Alternatives to capitalism - viable and unviable
anticapitalist2 at yahoo.co.uk
Fri Jun 21 22:32:08 BST 2002
Unless anti-capitalist protesters take the time to study what exactly
capitalism is and how it operates they risk not advocating a viable
(We are assuming of course that they want to be pro-something and not
merely anti-capitalist, not merely a feeble counterweight within
capitalism to the excesses of certain international capitalist
organisations and corporations.)
One danger is that the anti-capitalists will be diverted into
campaigning to try to put the clock back by returning to the simple
market economy that may have existed in early colonial North America.
This is an important strand in Green and anarchist thinking as
exemplified by the slogan "small is beautiful". We are offered the
idyllic picture of an economy of self-employed smallscale producers
producing for a local market or of an economy composed entirely of LETS
This wouldn't be capitalism but it wouldn't be possible either, if only
because enough to feed, clothe and house the world's present population
would not be able to be produced on this basis.
More sophisticated Green thinkers, sensibly, don't want to go that far.
What they advocate is a steady-state market economy, a variant of
Marx's "simple reproduction". The idea is that the surplus would be
used not to reinvest in expanding production, nor in maintaining a
privileged class in luxury but in improving public services while
maintaining a sustainable balance with the natural environment.
It's the old reformist dream of a tamed capitalism, minus the
controlled expansion of the means of production an earlier generation
of reformists used to envisage.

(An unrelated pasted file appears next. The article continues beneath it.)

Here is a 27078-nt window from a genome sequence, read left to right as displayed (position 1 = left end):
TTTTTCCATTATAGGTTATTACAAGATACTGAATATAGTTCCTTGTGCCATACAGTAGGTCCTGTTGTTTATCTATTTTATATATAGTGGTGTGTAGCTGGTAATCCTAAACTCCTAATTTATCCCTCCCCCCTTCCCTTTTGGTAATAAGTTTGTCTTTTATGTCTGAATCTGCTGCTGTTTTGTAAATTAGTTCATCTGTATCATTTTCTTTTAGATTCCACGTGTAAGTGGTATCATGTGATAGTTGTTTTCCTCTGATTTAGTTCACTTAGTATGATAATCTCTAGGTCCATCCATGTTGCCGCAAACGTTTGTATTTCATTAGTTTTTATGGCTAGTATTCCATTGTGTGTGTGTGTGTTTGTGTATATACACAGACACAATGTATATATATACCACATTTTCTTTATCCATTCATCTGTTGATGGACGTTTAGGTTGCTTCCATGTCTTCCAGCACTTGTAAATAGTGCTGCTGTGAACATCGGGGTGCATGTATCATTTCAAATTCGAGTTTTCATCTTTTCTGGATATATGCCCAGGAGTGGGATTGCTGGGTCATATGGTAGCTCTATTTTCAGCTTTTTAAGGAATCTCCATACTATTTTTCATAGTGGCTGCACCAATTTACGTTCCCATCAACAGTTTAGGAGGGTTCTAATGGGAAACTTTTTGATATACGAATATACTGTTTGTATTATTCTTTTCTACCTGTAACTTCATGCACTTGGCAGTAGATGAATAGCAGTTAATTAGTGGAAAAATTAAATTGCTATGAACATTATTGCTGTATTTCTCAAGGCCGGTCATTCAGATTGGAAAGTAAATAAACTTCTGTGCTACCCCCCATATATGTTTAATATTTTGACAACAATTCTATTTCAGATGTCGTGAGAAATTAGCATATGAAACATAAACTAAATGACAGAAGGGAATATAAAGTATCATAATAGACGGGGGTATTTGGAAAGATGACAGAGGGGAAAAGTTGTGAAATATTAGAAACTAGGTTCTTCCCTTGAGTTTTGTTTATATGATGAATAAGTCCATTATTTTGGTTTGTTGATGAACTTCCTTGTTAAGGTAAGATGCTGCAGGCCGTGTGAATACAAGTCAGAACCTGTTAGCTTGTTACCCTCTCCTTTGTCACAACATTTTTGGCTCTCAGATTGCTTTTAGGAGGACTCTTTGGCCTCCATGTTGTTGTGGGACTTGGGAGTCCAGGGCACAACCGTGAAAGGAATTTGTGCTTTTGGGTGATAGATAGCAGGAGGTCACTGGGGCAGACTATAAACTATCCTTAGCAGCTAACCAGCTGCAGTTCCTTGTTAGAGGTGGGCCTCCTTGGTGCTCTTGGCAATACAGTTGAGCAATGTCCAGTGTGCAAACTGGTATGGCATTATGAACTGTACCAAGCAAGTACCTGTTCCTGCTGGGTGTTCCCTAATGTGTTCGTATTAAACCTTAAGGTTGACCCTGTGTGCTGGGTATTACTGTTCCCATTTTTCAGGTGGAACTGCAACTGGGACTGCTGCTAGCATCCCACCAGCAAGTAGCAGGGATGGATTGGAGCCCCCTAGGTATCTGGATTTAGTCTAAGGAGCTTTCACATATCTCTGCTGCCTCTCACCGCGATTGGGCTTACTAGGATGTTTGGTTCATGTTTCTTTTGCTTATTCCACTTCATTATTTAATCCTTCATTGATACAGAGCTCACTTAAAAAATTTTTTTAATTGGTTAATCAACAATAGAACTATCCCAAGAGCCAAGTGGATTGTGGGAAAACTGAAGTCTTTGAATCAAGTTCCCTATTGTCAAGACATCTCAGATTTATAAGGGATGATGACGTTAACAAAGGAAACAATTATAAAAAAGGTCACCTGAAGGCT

But it is still a dream because it assumes that a profit-motivated
market economy can be tamed, and made to serve human and/or
environmental needs. History has proved that it can't be; capitalism
has shown itself to be an uncontrollable economic mechanism which
operates to force economic actors to make profits and accumulate them
as more and more capital irrespective of the consequences.
This mechanism first came into operation in the 16th century and since
then has spread to dominate the whole world in the form of the world
market. Capitalism today could in fact be described as the
profit-motivated, capital-accumulating world market economy.
Other anti-capitalist protesters see this fact that capitalism is a
world system as being the problem and the solution as being to break it
up into separate capitalisms operating within national frontiers behind
protective tariffs walls.
This hardly justifies the description "anti-capitalist" of course, and
parallels a nasty strand of nationalist thinking which has always
associated capitalism with a sinister "cosmopolitan" conspiracy.
Indeed, the danger is that, in the absence of being presented with a
credible alternative, it is here that the "anti-capitalist" protests
will find the loudest popular echo.
The US labor unions took a nationalist line in Seattle and in Britain
the Green Party has already endorsed the reactionary "Save the Pound"
So, given that nything that rejects technology and the existence of one
world is a non-starter, what is the credible, viable alternative to
capitalism as a world system of production for profit and uncontrolled
and uncontrollable capital accumulation?
It's where all the productive resources of the Earth have become the
common heritage of the people of the world "make the Earth a common
treasury for all", as Gerrard Winstanley put it right at the beginning
of capitalismso that they can be used, not to produce for sale on a
market, not to make a profit, but purely and simply to satisfy human
wants and needs in accordance with the principle of, to adapt a phrase,
"from each region on the basis of its resources, to each region on the
basis of its needs".
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